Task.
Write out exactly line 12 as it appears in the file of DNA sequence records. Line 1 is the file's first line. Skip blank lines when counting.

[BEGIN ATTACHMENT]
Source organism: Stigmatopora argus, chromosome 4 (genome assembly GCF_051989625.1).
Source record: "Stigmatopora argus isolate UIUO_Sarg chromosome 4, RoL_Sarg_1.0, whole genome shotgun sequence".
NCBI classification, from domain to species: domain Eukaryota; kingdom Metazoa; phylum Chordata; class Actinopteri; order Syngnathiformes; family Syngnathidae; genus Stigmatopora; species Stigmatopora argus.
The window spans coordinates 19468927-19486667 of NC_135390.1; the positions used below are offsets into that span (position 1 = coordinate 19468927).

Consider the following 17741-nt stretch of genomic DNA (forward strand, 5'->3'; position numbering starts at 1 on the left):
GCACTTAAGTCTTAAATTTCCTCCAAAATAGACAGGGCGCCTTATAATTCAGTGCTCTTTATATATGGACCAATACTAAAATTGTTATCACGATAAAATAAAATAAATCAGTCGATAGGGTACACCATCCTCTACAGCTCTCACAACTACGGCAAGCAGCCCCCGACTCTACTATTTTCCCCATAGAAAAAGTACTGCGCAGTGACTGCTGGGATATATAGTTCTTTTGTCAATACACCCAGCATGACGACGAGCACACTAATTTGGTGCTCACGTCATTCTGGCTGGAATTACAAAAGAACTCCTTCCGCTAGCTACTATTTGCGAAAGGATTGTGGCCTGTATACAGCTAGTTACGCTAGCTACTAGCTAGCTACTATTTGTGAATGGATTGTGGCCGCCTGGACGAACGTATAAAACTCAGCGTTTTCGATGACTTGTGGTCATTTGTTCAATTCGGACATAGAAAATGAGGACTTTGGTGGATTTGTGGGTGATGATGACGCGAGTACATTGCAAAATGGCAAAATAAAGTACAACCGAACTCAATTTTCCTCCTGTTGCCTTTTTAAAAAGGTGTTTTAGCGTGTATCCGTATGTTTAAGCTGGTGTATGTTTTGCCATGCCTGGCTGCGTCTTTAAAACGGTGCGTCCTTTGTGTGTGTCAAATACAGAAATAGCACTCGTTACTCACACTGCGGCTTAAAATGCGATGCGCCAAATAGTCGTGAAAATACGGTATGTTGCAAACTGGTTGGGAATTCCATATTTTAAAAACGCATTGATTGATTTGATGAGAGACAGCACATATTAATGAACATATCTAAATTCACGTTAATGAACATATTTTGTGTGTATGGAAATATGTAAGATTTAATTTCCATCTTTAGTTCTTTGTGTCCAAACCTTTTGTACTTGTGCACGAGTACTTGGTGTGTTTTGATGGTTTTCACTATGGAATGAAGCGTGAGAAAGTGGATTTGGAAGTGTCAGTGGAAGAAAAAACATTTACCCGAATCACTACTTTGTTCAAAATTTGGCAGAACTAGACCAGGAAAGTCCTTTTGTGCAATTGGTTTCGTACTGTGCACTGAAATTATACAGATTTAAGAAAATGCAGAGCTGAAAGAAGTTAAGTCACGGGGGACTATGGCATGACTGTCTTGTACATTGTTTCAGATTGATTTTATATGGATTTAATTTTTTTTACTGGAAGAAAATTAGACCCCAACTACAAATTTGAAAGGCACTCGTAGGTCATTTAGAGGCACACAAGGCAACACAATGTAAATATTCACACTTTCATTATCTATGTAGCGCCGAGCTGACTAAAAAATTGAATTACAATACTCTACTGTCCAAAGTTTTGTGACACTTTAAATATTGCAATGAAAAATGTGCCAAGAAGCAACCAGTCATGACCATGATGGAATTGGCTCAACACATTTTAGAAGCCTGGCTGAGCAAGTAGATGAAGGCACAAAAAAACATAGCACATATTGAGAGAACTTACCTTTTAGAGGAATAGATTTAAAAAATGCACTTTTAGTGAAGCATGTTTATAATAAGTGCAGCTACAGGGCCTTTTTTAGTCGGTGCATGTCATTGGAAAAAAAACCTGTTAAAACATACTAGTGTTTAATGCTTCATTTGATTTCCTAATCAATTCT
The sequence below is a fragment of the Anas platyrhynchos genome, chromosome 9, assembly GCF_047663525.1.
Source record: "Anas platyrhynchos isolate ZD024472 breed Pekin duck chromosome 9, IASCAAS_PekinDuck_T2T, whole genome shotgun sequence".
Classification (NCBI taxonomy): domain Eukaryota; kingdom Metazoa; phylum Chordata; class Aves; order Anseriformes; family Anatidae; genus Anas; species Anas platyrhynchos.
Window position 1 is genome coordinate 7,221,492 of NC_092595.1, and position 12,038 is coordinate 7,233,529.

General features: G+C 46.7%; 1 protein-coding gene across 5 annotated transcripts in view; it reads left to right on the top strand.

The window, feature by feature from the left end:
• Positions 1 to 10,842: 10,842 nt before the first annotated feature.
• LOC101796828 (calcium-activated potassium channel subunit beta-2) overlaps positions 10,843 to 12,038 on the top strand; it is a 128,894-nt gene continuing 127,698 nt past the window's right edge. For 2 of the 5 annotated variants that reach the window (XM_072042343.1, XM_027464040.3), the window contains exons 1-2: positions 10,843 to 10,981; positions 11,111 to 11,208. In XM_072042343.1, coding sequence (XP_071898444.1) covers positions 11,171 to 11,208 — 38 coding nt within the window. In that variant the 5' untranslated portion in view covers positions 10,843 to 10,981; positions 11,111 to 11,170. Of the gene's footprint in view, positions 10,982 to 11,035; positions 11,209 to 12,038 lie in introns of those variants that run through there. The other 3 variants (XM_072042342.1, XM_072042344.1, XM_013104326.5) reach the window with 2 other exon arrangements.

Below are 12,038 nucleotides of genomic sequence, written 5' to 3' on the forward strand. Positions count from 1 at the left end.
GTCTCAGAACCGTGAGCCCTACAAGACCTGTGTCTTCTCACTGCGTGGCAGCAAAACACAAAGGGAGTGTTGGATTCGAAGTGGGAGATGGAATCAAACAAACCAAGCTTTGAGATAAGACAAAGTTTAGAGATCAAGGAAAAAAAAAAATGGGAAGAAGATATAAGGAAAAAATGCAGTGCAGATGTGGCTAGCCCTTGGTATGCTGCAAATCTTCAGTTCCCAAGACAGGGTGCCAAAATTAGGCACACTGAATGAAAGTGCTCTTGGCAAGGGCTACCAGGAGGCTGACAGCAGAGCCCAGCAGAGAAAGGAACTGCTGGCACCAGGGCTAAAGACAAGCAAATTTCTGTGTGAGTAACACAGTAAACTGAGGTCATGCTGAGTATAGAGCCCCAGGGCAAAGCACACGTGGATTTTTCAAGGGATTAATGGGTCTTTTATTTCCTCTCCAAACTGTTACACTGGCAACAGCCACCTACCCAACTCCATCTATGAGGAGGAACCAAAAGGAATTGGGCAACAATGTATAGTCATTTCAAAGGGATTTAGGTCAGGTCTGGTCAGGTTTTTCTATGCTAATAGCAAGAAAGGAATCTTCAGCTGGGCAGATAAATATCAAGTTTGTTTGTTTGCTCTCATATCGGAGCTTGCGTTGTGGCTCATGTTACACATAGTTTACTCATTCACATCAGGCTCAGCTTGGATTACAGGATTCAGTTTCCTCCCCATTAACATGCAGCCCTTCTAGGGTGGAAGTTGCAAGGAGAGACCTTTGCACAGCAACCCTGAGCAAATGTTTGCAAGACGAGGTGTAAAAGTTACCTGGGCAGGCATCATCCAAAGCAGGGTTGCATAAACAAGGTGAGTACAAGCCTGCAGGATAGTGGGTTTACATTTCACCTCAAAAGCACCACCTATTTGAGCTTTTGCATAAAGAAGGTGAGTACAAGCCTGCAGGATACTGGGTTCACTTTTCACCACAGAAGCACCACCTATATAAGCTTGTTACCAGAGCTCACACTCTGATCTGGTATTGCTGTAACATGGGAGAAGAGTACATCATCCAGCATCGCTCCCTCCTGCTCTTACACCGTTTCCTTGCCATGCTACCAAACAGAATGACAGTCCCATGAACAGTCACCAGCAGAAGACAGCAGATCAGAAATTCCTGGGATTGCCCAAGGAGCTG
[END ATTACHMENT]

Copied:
The window, feature by feature from the left end: